A1 abastine Co., Grand Rapids, Mich.
smokers prefer them to 10c
T il the dealer you want Lewis'
uler. rectory, Peoria, Illinois.
mire him a little for trying to carry
his end of the Ilemingray string as it
had always been kept up, don't you?
You see what it has already cost him.
Don't make it cost him everything
he's got. (rive him another chance.
He'll redeem himself. You'll see. Try
"You ask too much."
"Too much! 1 only ask what you've
done for fellows that were rascals and
deep-dyed culprits. Surely you can
give him the leniency you gave them.
As for the bad influence, there won't
bo any, as you must admit, since no
one knows of it, nor will know of it
if you do as 1 ask. Let the boy go,
"Rubbish. Will you?"
"I will not, Mr. Twining. I must pro-
ceed with the prosecution."
I pulled myself in hand with a
"If I did what 1 want to do. I'd throt-
tle you, Ankony," I said, and I went
out and shut the door between him
and my rage, which was becoming un-
1 spent the rest of the morning in j
a determined effort to find something j
to change the course of events and
save Dan. Hut all my determination ,
and eagerness went for nothing. There i
was absolutely nothing I could lay
hands upon Ankony was inexorable
and vindictive. And no help could |
come outside of Ankony. There was !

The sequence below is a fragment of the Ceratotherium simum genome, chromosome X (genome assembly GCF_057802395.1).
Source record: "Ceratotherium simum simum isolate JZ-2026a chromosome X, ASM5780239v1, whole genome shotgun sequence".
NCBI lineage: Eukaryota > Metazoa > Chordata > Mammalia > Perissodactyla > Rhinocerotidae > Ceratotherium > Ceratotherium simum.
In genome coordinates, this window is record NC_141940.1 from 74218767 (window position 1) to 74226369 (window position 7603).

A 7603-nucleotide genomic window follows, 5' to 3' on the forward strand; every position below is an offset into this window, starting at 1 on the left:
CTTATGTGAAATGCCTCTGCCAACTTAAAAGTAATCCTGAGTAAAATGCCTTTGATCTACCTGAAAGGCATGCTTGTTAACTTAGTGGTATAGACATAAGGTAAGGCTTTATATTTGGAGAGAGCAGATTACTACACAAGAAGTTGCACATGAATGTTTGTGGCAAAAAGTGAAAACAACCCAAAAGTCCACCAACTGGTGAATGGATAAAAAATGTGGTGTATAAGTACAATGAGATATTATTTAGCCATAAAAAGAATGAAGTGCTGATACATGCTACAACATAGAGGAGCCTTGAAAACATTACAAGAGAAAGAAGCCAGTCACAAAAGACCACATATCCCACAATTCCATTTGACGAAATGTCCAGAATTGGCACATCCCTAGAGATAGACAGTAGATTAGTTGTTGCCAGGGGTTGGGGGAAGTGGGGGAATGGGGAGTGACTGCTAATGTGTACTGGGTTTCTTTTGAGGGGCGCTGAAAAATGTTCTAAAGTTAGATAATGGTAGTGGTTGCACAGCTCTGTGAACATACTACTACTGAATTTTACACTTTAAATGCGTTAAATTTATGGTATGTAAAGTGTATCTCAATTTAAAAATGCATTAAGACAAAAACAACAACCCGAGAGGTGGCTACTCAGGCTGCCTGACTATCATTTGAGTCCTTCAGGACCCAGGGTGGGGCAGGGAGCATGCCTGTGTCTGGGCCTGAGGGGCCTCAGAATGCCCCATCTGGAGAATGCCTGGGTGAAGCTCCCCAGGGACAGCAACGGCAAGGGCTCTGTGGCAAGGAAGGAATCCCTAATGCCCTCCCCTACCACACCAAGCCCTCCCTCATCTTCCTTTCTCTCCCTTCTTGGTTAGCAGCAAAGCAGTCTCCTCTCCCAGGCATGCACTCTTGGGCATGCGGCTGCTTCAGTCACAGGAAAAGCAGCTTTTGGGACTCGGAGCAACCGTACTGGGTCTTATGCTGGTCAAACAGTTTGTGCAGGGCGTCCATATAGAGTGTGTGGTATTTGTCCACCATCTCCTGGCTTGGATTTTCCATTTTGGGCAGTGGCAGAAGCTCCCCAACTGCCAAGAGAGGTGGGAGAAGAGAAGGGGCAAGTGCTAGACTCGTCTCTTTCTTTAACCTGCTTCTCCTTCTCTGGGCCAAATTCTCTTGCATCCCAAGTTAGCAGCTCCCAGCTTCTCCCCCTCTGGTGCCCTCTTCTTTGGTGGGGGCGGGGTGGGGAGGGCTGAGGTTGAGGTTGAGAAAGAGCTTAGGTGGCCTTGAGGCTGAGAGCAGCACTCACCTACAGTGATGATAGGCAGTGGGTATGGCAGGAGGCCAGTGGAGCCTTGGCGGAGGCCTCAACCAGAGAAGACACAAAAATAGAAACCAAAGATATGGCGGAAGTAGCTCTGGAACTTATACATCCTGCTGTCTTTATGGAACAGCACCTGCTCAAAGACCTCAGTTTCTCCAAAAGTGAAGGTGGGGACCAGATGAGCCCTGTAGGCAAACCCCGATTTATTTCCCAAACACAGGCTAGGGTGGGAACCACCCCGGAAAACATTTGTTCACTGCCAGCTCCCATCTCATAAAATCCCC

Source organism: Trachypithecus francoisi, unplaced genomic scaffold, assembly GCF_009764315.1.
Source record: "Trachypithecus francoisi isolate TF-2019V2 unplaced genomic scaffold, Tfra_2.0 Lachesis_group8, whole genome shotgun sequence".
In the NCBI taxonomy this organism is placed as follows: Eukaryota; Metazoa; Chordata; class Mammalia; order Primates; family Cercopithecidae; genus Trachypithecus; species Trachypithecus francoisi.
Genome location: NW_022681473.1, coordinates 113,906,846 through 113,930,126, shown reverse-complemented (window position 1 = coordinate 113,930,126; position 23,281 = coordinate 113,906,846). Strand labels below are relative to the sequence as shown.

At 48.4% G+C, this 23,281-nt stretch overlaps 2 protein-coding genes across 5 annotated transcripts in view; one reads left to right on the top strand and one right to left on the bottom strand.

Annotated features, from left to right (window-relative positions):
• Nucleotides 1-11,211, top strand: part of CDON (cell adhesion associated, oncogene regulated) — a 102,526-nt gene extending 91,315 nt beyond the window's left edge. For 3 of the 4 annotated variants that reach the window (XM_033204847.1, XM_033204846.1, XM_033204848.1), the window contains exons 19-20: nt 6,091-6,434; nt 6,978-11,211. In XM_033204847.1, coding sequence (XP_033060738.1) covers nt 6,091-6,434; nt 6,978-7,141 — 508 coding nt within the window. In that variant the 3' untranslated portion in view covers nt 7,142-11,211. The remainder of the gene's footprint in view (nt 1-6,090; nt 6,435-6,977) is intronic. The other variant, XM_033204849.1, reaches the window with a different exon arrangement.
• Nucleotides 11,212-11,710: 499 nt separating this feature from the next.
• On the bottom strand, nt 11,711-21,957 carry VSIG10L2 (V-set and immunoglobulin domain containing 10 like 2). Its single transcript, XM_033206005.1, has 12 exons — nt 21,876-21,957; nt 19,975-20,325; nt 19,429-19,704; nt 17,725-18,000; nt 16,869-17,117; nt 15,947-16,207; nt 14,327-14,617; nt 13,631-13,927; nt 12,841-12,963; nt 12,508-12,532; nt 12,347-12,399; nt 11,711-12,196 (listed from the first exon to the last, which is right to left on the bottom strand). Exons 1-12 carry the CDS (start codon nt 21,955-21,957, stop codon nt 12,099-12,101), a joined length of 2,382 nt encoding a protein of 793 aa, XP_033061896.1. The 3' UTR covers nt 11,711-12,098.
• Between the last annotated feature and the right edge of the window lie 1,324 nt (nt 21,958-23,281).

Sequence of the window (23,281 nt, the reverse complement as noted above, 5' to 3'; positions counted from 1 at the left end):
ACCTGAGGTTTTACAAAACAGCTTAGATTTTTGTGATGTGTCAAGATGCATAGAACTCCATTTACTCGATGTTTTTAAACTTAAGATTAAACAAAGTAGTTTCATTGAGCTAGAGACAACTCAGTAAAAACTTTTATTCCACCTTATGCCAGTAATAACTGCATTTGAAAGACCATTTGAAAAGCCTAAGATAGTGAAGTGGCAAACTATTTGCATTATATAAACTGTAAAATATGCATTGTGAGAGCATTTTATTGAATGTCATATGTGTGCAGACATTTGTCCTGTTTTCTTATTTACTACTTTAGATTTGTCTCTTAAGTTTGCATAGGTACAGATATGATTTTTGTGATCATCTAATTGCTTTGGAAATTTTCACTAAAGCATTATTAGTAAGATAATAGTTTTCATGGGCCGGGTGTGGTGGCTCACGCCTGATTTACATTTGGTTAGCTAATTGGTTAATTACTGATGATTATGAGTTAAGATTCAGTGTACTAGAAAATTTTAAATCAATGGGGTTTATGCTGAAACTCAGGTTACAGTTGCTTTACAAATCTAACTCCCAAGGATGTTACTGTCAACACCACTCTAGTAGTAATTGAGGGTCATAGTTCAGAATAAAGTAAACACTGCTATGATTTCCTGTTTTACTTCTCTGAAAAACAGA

no further appeal to be made to him. j
As I was leaving the office on a i
' further search, which, I admitted even
as I undertook It, promised nothing. 1 :
J ran face to face with Barbara in the !
hallway. A glance at her showed
| me that she knew. She had smiled
through losses and bereavement and
pain, but silo was not .smiling now.
The Hemingrays knew how to meet
vicissitude but not dishonor. Shame ;
had burned the brightness from her
eyes and seared dry that deeper well
of cheer In her brave heart.
She looked at me dimly, as If in
that acute moment I did not enter in.
and she could not concentrate her
half-paralyzed faculties upon me. It
i was startling to see her so. Her face,
without a smile, smote tne. An agon)
of longing to do something, say somt
thing, offer something of help, was
upon me. hut I felt its futility. What
j could 1 do, with bound hands?
I bowed to her and moved on to
my further office At the door, how-
ever, I turned tc
| was astonished ti
Ankony's office. Then I understood:
Blie was going to intercede for Dan.
As the comprehension swept over me,
1 called to her. I would not have her
humiliate herself uselessly But she
did not hear me, and passed In, and 1
told myself that perhaps, after all.
she might move him; certainly any
i man—but Ankony was a monster, not
| a man. His pride was always keener
| than his emotion, and his pride was